Understanding FDA Food Labeling: A Guide for Food Manufacturers
The FDA has an abundance of specific nutrition labeling guidelines and requirements to ensure consistency and provide consumers with the knowledge they need to make informed food choices. Unfortunately, for first-time food manufacturers, nutrition labeling may seem complex and confusing.
This comprehensive guide provides the most important FDA guidelines for all aspects of the required nutritional information, including:
Nutrition Facts Panel
Nutrient Content Claims
Rather than wasting time clicking around on the web and sifting through hefty government documents, use this document and the additional resources at the end to streamline the nutrition label generation process. This way, you can create your label quickly and efficiently in order to get your product on retail shelves and start driving a profit as soon as possible.
NUTRITION FACTS PANEL
The nutrition facts panel appears along with the ingredient list and allergen warning, typically on the panel to the right of the package’s front and within plain sight of the consumer. If the packaging doesn’t contain a right panel, the panel may be placed anywhere else on the package that is easy for the consumer to see.
Serving size is the quantity of the product that is to be consumed at once. It is defined in familiar units (cups or pieces) that people can visualize or measure, followed by its weight in grams. The FDA sets general guidelines for serving size in the form of Reference Amounts Customarily Consumed (RACCs) for persons 4 and older.
Example: The RACC establishes that the reference amount for one serving of cereal is 60 grams.
To determine serving size, find the RACC for your type of product in the RACC guide and weigh out your product to that amount. Next, measure it in cups or pieces in order to find the serving size in familiar units. Both of these values will be used on your label.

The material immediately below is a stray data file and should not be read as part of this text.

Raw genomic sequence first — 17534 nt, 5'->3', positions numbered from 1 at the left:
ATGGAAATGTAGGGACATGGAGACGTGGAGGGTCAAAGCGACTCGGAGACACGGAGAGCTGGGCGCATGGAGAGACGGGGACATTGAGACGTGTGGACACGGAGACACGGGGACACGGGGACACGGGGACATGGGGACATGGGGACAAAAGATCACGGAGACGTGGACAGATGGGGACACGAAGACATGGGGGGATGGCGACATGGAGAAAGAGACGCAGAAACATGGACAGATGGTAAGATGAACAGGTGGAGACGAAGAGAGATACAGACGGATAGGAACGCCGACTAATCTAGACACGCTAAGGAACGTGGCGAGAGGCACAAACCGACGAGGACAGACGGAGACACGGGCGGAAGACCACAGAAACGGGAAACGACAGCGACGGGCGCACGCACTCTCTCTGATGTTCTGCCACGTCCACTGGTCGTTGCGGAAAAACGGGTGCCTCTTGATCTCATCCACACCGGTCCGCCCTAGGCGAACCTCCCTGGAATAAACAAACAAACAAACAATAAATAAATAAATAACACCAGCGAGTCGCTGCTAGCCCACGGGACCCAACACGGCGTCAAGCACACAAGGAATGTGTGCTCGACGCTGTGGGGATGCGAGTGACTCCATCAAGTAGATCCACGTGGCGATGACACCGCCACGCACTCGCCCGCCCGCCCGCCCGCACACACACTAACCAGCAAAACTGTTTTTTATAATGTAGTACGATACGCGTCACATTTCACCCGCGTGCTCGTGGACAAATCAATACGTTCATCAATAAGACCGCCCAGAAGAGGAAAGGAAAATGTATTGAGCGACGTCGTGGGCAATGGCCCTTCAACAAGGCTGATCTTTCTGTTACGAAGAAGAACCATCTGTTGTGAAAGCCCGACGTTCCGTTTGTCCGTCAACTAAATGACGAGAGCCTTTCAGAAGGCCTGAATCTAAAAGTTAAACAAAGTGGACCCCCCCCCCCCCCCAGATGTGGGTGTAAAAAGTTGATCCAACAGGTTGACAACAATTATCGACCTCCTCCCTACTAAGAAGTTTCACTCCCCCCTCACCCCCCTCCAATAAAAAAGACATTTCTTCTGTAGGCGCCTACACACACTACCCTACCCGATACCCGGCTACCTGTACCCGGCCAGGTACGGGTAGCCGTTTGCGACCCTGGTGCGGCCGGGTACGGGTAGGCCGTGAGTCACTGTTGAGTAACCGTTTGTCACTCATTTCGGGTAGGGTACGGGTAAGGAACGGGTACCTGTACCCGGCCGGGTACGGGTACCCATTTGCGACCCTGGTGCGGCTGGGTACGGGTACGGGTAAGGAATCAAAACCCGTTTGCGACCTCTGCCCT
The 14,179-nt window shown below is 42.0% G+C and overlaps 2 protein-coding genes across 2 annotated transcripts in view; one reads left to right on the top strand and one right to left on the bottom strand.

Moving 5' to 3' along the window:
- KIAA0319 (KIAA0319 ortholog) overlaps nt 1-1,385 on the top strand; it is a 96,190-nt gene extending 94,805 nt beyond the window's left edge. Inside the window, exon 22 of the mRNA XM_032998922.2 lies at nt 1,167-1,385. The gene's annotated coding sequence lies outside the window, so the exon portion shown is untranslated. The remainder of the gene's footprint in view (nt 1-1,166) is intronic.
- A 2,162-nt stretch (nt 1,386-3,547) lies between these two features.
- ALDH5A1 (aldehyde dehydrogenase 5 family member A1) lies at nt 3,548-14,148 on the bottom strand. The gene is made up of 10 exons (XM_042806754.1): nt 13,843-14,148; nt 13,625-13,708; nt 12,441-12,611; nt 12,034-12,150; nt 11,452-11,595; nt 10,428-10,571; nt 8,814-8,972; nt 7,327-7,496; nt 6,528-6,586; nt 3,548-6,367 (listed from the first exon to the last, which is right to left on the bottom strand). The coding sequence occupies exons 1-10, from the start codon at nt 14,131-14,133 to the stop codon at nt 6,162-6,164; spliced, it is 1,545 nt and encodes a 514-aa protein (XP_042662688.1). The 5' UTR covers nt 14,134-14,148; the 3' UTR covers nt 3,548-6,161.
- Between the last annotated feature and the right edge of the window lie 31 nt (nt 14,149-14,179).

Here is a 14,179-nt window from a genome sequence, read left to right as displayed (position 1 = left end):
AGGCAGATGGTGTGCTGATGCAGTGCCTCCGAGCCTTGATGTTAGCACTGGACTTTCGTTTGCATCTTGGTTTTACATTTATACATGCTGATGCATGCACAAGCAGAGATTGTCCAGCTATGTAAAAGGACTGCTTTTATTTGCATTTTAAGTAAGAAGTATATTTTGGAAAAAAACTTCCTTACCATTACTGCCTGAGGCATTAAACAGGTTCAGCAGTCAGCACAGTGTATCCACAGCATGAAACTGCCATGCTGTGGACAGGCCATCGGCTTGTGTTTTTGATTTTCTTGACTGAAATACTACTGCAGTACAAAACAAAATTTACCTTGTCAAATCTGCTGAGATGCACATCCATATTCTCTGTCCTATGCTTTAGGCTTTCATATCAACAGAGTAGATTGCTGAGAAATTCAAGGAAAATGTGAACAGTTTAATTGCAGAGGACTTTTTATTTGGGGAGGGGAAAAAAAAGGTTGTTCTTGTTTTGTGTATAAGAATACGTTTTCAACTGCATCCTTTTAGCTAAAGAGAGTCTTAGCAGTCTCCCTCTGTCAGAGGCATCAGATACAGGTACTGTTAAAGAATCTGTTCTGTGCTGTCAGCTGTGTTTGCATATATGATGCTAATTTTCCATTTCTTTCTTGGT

Servings Per Container
To determine servings per container, simply divide the total weight of your product by your serving size.
Servings per container should be rounded in the following way:
- Between 2 and 5: Round to the nearest half serving (i.e., 2.35 servings becomes 2.5)
- 5 and over: Round to the nearest serving (i.e., 6.5 servings becomes 7)
Calories per portion can be determined with online nutritional analysis software by simply entering your product recipe and serving size. Total calories and calories from fat are both required.
Calories per serving should be rounded in the following ways:
- Under 50 calories: Round up or down to the nearest 5 increment (i.e., 36 calories becomes 35)
- Over 50 calories: Round up or down to the nearest 10 increment (i.e., 88 calories becomes 90)
NUTRITIONAL VALUES (amount per serving)
The nutrient values you are required to provide include grams per serving and percentages per serving of the following elements, based on a 2,000 calorie per day diet:
- Total fat
- Saturated fat
- Trans fat
- Total carbohydrate
- Dietary Fiber
- Vitamin A
- Vitamin C